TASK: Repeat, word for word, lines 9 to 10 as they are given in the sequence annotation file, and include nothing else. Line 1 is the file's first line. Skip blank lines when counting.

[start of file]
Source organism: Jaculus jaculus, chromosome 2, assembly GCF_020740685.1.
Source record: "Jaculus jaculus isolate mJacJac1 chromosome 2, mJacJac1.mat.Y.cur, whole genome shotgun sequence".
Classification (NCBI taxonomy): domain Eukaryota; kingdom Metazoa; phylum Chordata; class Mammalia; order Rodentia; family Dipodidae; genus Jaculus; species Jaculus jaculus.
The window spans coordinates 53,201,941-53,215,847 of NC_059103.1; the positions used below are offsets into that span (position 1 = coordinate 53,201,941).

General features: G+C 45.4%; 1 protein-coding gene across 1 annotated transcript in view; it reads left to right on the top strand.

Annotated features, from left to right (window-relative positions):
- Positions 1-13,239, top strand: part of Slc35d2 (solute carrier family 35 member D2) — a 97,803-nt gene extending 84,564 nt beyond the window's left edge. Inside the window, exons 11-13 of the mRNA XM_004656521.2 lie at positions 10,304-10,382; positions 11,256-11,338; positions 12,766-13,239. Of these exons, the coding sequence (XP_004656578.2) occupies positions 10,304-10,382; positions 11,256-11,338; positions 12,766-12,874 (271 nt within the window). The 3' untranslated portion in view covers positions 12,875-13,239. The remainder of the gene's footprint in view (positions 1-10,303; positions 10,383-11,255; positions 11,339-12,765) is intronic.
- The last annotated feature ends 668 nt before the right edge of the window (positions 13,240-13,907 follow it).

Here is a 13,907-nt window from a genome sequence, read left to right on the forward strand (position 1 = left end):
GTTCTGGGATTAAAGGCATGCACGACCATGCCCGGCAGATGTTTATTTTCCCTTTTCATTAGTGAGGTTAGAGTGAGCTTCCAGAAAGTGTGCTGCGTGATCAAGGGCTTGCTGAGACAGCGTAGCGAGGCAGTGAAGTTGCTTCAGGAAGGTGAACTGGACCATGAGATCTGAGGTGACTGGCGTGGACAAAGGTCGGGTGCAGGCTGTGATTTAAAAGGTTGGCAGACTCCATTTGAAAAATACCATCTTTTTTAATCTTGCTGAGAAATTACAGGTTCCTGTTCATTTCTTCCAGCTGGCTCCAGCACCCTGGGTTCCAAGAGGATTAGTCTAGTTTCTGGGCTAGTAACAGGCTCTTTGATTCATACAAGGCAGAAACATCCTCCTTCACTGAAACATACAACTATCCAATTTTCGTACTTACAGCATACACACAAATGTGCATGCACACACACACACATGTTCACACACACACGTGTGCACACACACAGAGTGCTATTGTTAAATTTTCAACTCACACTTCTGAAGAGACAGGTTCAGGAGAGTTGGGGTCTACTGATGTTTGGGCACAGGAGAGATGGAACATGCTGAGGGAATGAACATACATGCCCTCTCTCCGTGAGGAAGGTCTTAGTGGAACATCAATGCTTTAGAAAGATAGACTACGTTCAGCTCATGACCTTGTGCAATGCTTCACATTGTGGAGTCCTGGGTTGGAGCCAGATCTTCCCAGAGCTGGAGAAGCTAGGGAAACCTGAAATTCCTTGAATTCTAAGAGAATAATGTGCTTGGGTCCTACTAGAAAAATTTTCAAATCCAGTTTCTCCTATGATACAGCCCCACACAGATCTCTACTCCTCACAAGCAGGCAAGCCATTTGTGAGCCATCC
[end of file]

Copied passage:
Here is a 13,907-nt window from a genome sequence, read left to right on the forward strand (position 1 = left end):
GTTCTGGGATTAAAGGCATGCACGACCATGCCCGGCAGATGTTTATTTTCCCTTTTCATTAGTGAGGTTAGAGTGAGCTTCCAGAAAGTGTGCTGCGTGATCAAGGGCTTGCTGAGACAGCGTAGCGAGGCAGTGAAGTTGCTTCAGGAAGGTGAACTGGACCATGAGATCTGAGGTGACTGGCGTGGACAAAGGTCGGGTGCAGGCTGTGATTTAAAAGGTTGGCAGACTCCATTTGAAAAATACCATCTTTTTTAATCTTGCTGAGAAATTACAGGTTCCTGTTCATTTCTTCCAGCTGGCTCCAGCACCCTGGGTTCCAAGAGGATTAGTCTAGTTTCTGGGCTAGTAACAGGCTCTTTGATTCATACAAGGCAGAAACATCCTCCTTCACTGAAACATACAACTATCCAATTTTCGTACTTACAGCATACACACAAATGTGCATGCACACACACACACATGTTCACACACACACGTGTGCACACACACAGAGTGCTATTGTTAAATTTTCAACTCACACTTCTGAAGAGACAGGTTCAGGAGAGTTGGGGTCTACTGATGTTTGGGCACAGGAGAGATGGAACATGCTGAGGGAATGAACATACATGCCCTCTCTCCGTGAGGAAGGTCTTAGTGGAACATCAATGCTTTAGAAAGATAGACTACGTTCAGCTCATGACCTTGTGCAATGCTTCACATTGTGGAGTCCTGGGTTGGAGCCAGATCTTCCCAGAGCTGGAGAAGCTAGGGAAACCTGAAATTCCTTGAATTCTAAGAGAATAATGTGCTTGGGTCCTACTAGAAAAATTTTCAAATCCAGTTTCTCCTATGATACAGCCCCACACAGATCTCTACTCCTCACAAGCAGGCAAGCCATTTGTGAGCCATCC